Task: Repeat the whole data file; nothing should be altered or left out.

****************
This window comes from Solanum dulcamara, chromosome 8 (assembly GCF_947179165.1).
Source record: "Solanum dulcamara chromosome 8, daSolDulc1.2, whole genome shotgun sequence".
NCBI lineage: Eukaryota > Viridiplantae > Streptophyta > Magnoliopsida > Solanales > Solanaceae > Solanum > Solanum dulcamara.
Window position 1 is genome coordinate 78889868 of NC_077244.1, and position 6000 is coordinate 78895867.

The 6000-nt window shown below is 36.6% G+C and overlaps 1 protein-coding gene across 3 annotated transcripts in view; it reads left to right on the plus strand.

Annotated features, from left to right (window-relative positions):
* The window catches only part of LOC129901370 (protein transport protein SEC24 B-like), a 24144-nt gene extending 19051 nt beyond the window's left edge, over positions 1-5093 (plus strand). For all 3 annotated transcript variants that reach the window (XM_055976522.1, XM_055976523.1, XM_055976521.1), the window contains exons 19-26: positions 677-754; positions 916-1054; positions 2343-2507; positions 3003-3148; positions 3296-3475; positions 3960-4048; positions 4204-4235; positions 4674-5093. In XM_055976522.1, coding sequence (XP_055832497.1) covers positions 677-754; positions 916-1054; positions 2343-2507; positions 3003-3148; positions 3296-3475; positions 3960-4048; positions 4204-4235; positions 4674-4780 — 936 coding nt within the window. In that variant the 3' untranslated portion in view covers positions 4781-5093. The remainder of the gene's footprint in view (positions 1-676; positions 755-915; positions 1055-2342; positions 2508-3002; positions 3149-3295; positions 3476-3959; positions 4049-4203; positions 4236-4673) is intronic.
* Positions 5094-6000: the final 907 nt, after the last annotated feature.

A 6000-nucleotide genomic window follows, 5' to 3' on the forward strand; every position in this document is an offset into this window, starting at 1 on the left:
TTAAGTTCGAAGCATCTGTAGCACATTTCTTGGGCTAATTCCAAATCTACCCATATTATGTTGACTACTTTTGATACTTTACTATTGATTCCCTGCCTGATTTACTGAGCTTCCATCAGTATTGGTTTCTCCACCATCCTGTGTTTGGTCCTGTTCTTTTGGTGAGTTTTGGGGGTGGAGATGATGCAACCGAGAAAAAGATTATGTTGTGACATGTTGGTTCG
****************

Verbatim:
This window comes from Solanum dulcamara, chromosome 8 (assembly GCF_947179165.1).
Source record: "Solanum dulcamara chromosome 8, daSolDulc1.2, whole genome shotgun sequence".
NCBI lineage: Eukaryota > Viridiplantae > Streptophyta > Magnoliopsida > Solanales > Solanaceae > Solanum > Solanum dulcamara.
Window position 1 is genome coordinate 78889868 of NC_077244.1, and position 6000 is coordinate 78895867.

The 6000-nt window shown below is 36.6% G+C and overlaps 1 protein-coding gene across 3 annotated transcripts in view; it reads left to right on the plus strand.

Annotated features, from left to right (window-relative positions):
* The window catches only part of LOC129901370 (protein transport protein SEC24 B-like), a 24144-nt gene extending 19051 nt beyond the window's left edge, over positions 1-5093 (plus strand). For all 3 annotated transcript variants that reach the window (XM_055976522.1, XM_055976523.1, XM_055976521.1), the window contains exons 19-26: positions 677-754; positions 916-1054; positions 2343-2507; positions 3003-3148; positions 3296-3475; positions 3960-4048; positions 4204-4235; positions 4674-5093. In XM_055976522.1, coding sequence (XP_055832497.1) covers positions 677-754; positions 916-1054; positions 2343-2507; positions 3003-3148; positions 3296-3475; positions 3960-4048; positions 4204-4235; positions 4674-4780 — 936 coding nt within the window. In that variant the 3' untranslated portion in view covers positions 4781-5093. The remainder of the gene's footprint in view (positions 1-676; positions 755-915; positions 1055-2342; positions 2508-3002; positions 3149-3295; positions 3476-3959; positions 4049-4203; positions 4236-4673) is intronic.
* Positions 5094-6000: the final 907 nt, after the last annotated feature.

A 6000-nucleotide genomic window follows, 5' to 3' on the forward strand; every position in this document is an offset into this window, starting at 1 on the left:
TTAAGTTCGAAGCATCTGTAGCACATTTCTTGGGCTAATTCCAAATCTACCCATATTATGTTGACTACTTTTGATACTTTACTATTGATTCCCTGCCTGATTTACTGAGCTTCCATCAGTATTGGTTTCTCCACCATCCTGTGTTTGGTCCTGTTCTTTTGGTGAGTTTTGGGGGTGGAGATGATGCAACCGAGAAAAAGATTATGTTGTGACATGTTGGTTCG